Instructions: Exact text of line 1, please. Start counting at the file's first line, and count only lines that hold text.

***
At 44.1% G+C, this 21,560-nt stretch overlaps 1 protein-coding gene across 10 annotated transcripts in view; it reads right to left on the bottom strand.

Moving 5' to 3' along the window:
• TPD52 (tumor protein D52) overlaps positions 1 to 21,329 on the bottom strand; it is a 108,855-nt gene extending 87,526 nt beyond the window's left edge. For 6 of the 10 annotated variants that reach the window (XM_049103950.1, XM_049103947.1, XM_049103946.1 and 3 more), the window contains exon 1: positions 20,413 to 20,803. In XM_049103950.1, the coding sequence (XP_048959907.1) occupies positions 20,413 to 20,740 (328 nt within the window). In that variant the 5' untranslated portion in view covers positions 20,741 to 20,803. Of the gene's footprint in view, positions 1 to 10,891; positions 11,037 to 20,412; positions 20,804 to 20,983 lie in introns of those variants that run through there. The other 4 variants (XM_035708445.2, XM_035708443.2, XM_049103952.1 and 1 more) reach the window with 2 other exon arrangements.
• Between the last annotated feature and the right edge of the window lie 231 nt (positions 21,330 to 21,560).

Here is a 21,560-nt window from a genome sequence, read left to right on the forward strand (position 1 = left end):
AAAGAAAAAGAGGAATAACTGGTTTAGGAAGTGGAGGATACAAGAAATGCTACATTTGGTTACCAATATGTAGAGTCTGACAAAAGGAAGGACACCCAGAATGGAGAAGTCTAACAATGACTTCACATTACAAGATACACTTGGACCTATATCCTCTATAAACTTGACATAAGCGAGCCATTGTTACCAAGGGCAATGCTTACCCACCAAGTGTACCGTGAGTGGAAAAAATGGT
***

At 44.1% G+C, this 21,560-nt stretch overlaps 1 protein-coding gene across 10 annotated transcripts in view; it reads right to left on the bottom strand.